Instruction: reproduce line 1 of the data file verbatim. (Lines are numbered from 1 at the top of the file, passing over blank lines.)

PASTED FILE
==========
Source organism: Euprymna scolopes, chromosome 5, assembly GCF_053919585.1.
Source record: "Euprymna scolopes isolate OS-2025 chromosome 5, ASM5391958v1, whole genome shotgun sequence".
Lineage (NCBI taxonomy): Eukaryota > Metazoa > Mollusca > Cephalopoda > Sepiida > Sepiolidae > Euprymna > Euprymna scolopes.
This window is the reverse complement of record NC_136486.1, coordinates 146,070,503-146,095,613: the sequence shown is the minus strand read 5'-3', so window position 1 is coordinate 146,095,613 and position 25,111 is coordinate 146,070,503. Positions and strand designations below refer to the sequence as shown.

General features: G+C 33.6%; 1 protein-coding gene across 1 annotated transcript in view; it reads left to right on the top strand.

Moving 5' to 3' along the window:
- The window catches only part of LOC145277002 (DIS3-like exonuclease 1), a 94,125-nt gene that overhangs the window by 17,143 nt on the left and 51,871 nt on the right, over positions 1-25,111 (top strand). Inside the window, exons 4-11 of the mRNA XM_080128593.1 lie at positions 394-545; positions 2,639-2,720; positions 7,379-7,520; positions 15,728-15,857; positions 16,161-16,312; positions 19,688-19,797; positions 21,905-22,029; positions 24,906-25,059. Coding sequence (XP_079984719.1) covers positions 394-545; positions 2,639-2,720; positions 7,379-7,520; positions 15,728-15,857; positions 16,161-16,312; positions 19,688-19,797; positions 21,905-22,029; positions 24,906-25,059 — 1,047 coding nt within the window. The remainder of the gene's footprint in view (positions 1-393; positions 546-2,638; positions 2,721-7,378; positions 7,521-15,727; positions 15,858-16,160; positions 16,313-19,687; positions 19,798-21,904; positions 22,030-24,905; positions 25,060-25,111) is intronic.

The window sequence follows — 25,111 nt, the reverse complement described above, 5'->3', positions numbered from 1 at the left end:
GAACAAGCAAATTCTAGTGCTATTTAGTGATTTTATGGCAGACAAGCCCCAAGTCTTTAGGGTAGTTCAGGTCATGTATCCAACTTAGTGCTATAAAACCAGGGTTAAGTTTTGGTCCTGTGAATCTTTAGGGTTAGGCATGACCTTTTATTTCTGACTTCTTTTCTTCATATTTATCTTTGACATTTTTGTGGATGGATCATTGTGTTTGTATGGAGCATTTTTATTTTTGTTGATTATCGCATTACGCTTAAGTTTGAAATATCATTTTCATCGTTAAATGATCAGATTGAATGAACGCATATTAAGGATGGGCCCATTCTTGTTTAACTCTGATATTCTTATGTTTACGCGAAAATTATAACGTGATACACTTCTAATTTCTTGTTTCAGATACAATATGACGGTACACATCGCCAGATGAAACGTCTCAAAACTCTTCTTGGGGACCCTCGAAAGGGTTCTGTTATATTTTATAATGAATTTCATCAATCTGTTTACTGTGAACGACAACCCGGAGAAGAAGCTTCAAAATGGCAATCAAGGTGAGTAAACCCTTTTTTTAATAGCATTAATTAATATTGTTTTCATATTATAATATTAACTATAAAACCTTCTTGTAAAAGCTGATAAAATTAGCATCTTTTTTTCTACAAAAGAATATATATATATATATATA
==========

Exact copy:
Source organism: Euprymna scolopes, chromosome 5, assembly GCF_053919585.1.